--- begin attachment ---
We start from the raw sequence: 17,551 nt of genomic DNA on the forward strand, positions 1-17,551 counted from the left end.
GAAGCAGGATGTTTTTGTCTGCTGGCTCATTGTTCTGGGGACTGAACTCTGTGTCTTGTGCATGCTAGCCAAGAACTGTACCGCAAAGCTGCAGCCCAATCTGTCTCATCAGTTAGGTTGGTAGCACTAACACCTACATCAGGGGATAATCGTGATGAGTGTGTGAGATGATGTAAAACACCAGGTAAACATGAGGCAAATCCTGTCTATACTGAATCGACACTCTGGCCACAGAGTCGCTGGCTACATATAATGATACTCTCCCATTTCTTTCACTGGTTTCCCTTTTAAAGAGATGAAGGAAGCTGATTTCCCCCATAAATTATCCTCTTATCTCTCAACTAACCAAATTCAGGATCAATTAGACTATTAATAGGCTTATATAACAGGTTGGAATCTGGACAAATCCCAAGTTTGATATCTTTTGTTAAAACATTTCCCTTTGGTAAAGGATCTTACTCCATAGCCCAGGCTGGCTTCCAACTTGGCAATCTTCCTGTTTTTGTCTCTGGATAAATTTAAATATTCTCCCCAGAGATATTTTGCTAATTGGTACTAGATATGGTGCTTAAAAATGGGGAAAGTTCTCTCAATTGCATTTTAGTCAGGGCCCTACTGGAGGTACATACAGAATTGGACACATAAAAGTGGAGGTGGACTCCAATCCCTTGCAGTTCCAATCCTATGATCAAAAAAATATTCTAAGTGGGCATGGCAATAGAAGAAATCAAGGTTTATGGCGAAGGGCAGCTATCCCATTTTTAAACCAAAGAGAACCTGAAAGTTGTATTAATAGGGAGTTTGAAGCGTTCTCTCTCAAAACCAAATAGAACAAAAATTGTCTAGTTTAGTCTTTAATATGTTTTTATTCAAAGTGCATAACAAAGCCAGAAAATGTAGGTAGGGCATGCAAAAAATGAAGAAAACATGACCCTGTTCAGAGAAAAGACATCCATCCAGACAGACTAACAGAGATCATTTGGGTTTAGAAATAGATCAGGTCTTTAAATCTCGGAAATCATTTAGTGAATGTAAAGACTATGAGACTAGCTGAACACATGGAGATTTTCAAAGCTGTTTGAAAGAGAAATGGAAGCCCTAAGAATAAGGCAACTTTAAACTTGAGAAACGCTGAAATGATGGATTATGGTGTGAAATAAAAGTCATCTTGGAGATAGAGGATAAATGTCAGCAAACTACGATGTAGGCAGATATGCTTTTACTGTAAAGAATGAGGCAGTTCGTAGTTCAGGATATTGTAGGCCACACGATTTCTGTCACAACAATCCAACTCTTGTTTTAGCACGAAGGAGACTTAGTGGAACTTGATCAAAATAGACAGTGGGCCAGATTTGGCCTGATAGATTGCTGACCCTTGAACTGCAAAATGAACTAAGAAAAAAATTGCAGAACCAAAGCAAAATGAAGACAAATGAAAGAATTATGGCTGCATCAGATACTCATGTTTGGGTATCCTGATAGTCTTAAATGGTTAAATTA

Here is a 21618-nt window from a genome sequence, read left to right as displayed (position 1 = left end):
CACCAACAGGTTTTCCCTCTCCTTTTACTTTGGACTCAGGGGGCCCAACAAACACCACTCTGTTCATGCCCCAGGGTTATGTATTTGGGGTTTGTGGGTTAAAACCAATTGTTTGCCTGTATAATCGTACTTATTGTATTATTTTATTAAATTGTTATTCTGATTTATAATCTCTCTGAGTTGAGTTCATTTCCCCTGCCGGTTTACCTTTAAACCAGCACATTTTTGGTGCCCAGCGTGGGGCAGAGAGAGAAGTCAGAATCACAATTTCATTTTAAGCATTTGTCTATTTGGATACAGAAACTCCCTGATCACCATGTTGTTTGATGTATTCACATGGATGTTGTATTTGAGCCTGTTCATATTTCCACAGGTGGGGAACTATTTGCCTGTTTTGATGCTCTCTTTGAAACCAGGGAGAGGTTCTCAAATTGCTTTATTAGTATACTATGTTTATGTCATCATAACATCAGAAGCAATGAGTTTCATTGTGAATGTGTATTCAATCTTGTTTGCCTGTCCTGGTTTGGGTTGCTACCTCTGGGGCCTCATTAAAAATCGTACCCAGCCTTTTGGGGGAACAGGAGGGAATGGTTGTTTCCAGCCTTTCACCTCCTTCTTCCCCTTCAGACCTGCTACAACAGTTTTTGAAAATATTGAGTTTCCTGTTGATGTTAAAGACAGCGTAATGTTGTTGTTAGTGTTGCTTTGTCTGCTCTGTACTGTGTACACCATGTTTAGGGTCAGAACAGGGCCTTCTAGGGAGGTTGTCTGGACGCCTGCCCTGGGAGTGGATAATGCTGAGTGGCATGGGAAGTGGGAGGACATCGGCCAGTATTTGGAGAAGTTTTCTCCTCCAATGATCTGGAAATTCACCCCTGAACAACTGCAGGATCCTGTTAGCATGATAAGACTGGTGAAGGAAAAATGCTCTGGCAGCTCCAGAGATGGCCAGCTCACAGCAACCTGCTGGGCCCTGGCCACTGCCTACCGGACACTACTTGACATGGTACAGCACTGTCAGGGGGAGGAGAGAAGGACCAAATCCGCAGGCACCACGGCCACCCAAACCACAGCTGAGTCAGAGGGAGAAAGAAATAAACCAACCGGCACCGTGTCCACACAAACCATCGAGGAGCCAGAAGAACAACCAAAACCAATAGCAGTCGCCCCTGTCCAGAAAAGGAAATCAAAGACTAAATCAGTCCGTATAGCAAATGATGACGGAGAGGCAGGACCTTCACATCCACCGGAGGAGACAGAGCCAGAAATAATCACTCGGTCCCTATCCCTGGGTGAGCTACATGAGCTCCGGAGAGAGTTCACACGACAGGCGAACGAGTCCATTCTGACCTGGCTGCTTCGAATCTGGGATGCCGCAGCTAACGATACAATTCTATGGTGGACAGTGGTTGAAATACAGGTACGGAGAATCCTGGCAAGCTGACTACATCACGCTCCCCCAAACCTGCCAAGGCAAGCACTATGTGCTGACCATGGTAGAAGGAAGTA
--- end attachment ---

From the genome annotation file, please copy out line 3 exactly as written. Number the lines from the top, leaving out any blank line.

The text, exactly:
Here is a 21618-nt window from a genome sequence, read left to right as displayed (position 1 = left end):